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We must get back to being a value retailer

We must get back to being a value retailer


We must get back to being a value retailer


Marks & Spencer is focusing on boosting its appeal to families and “getting back” to being a “value-at-heart” retailer as part of a turnaround plan aimed at transforming the retailer into a digital-first business.

Work across both its clothing and home, and food businesses is aimed at widening its appeal to attract more customers more often. In clothing, that involves improving its style credentials and availability, as well as making its stores more contemporary and digital, with plans to pilot new formats in the autumn.

In food, while CEO Steve Rowe says it has a “fantastic brand based on innovation and quality”, it wants to increase market share by investing in lower prices, boosting its family appeal and trialling new formats. This includes slightly bigger and more accessible products so it “becomes more of a weekly shop”. The joint venture with Ocado to begin selling M&S food online will also help the retailer tap into the “fastest-growing part of the food market”.

Chairman Archie Norman, speaking at a media briefing this morning (22 May), said: “We think of ourselves as a value for money business, not a low-price business.”

He added: “We need to get back to being a value-at-heart retailer.”

Over the past year, M&S says it has removed 70% of its “confusing” promotions and instead invested in lower prices on more than 400 lines, meaning its price positioning is the “most competitive” it has been in four years.

While Rowe admitted there is still a price differential with the big four supermarkets, he believes that difference is “backed up” by its focus on quality and the different ingredients and recipes it uses.

We need to get back to being a value at heart retailer.

Archie Norman, M&S

Norman added: “We don’t like the idea of being a premium retailer. Our pricing is in line with the big four, adjusted for quality. [We want people to say they get] great value for what they pay for.”

To communicate these changes and begin speaking more to families, M&S has brought back its ‘This is not just food’ campaign and launched its sponsorship of Britain’s Got Talent on ITV.

Work to improve that value positioning does appear to be paying off. According to YouGov BrandIndex, consumer perceptions of the value of its food offering have increased by 2.2 points over the past 12 weeks, although it is still just 23rd in a list of supermarket brands. That has not come at the expense of perceptions of quality, which are up 2.7 points to a score of 59.7 and ensuring it stays top of the list.

Turning ‘data pots’ in to a ‘data lake’

Work that is being done to its Sparks loyalty programme that aims to shift its focus away from discounts should also help in this area. Rowe said a revamped version of the scheme should launch later this year and is one of the areas of priority for chief data officer Jeremy Pee, who joined in December last year.

READ MORE: M&S boss – We’ve got to fix confusing Sparks loyalty scheme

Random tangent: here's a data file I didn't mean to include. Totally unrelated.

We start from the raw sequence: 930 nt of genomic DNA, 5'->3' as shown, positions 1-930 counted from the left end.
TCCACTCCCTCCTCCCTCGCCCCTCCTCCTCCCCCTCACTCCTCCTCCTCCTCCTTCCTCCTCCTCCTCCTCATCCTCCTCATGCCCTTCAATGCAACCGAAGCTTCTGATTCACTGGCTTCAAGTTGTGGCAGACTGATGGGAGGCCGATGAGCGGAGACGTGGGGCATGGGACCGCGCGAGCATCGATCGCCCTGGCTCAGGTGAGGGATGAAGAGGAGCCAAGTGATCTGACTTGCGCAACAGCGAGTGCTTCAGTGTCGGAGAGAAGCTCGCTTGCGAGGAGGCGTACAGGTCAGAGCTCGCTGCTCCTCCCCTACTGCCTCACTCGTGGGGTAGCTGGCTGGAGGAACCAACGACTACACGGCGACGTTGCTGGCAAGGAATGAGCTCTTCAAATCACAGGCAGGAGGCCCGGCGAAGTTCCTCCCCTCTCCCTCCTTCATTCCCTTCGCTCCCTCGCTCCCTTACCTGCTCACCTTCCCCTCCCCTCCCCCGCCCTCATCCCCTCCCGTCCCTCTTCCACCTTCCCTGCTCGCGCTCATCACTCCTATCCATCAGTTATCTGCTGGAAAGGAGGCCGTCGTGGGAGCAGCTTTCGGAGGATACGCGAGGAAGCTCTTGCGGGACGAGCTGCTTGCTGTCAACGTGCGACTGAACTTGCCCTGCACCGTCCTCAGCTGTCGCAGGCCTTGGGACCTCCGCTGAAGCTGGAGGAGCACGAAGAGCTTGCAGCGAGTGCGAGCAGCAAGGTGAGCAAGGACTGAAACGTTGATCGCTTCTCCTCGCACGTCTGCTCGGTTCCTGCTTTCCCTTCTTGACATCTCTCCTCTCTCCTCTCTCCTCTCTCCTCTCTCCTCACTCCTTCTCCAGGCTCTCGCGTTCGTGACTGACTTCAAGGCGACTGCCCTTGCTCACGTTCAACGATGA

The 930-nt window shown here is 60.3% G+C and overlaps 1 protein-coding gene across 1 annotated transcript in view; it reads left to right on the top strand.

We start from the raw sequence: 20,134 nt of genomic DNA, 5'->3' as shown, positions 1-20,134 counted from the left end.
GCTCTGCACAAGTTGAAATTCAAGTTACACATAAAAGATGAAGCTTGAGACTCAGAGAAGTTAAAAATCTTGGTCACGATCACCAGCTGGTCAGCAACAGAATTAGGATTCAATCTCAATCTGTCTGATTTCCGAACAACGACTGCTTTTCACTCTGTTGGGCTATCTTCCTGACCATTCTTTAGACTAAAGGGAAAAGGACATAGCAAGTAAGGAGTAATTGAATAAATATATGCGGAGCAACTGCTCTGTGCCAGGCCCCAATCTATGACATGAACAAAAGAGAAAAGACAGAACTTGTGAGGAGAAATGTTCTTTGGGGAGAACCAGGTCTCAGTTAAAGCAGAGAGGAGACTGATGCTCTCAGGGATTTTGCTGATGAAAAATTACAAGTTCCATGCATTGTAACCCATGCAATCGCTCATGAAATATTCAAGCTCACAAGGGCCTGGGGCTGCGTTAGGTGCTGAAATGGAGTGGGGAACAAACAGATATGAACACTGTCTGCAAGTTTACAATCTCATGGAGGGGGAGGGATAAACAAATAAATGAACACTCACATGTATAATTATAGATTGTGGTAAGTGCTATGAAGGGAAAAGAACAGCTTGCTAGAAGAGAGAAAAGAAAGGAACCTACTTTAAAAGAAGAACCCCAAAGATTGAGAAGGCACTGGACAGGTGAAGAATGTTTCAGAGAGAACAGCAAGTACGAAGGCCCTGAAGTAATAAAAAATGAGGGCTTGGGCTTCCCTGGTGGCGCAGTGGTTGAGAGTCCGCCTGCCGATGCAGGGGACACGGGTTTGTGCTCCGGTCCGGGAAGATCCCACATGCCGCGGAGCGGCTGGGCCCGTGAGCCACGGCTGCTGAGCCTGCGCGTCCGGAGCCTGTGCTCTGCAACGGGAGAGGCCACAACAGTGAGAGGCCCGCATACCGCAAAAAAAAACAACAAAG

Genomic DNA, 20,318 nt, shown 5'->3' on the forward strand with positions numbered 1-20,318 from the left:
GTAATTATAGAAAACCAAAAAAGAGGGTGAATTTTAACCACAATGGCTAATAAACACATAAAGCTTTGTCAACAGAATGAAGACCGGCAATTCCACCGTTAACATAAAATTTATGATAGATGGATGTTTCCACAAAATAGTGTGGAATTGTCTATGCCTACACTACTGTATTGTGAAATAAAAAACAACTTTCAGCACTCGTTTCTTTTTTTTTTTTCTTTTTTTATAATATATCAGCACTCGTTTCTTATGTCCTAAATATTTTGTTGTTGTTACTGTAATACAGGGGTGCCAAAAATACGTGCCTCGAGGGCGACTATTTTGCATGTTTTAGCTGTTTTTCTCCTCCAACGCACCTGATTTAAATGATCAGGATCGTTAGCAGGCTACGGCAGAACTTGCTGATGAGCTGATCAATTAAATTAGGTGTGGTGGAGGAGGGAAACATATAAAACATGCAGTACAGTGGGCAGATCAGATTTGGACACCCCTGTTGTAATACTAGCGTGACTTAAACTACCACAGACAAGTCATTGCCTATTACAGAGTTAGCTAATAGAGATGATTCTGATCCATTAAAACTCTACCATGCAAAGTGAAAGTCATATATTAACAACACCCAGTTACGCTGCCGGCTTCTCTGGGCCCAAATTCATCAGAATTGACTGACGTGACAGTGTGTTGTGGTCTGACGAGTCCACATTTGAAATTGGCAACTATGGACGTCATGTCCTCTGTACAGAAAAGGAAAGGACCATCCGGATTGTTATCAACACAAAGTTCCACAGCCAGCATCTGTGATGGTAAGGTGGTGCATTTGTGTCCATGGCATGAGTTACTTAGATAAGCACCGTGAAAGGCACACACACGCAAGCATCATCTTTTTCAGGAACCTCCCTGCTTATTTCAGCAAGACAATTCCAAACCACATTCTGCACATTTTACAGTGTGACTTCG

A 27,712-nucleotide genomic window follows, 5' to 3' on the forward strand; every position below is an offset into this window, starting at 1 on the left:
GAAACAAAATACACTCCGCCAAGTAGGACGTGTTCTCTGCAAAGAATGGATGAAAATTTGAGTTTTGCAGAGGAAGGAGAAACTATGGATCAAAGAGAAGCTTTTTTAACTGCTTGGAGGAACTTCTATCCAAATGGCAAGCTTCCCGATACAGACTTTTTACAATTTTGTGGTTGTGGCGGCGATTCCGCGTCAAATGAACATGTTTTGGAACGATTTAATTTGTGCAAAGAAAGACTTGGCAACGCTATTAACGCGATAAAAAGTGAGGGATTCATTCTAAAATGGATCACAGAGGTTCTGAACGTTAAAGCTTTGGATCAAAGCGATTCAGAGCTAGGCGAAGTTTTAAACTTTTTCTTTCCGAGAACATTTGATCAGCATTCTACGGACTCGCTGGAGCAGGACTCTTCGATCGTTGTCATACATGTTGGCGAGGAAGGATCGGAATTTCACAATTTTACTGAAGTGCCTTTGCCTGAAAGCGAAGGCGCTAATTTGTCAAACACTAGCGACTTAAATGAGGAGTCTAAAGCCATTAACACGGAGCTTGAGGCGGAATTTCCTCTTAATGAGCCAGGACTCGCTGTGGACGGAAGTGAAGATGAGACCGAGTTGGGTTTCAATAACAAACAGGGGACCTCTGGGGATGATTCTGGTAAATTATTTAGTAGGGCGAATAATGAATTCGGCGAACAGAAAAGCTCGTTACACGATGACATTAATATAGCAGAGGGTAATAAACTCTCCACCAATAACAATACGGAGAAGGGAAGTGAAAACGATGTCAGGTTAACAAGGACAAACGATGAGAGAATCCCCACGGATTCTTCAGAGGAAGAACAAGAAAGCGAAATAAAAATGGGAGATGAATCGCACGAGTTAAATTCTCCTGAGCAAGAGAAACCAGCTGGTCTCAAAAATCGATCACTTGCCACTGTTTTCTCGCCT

Data is a key area for M&S, which has reams of information on its customers but has so far failed to align it across the business. It is hiring data scientists and putting staff through data training, and hopes work to create a single view of the customer can improve its digital marketing and communications with customers.

“[We want to] make sure we are exploiting data. [We need to turn] our data pots into a data lake that can be mined by everyone in the business,” Rowe said.

While improving its data function will help M&S better understand its customers, it doesn’t expect to find a definitive M&S customer. With more than 32 million shoppers, M&S reaches a broad church, although Norman said there is a group of consumers it needs to appeal to if it wants to return to growth.

“[We are not] a niche retailer, we do not have the luxury of being able to say, ‘this is the M&S customer’. What we do know is there is an epicentre. It’s about working mums and dads, people who are a bit time-poor, they’ve got money so they are not totally driven by discount and price, they are looking for a bit more quality and wearability, they have kids,” he said.

“We strongly believe that if we appeal to that type of person, that’s where our quality/price/value for money balance starts to come into play. If we have great, stylish clothing for a 35-year-old mum, we’ll appeal to the 55-year-olds too. If you try and do it the other way round, it ain’t going to work.”

Despite all the work at M&S, the business continues to struggle. Group revenue was down 3% to £10.4bn for the year to the end of March, while profits before tax and adjusting items fell 9.9% to £523.2m. Food like-for-likes fell 2.3% over the full year, but were up 0.4% in its fourth quarter and clothing and home saw like-for-likes down 1.6%.

Norman admitted that given all the work that has gone on behind the scenes, the results were “frustrating” because they suggested progress hadn’t been made. However, he likened its work to an “egg and spoon race”.

“We are early on in what we intend to do. It is like an egg and spoon race, the faster you run the more it wobbles, although every wobble is an opportunity to improve as well.

“It is frustrating because we can see what we could achieve but at the moment do we have a lot to show for it? In terms of the bottom line we don’t, but we believe we will. Our ambition is not to tweak the short-term numbers, it is to be Britain’s fastest-changing retailer.”


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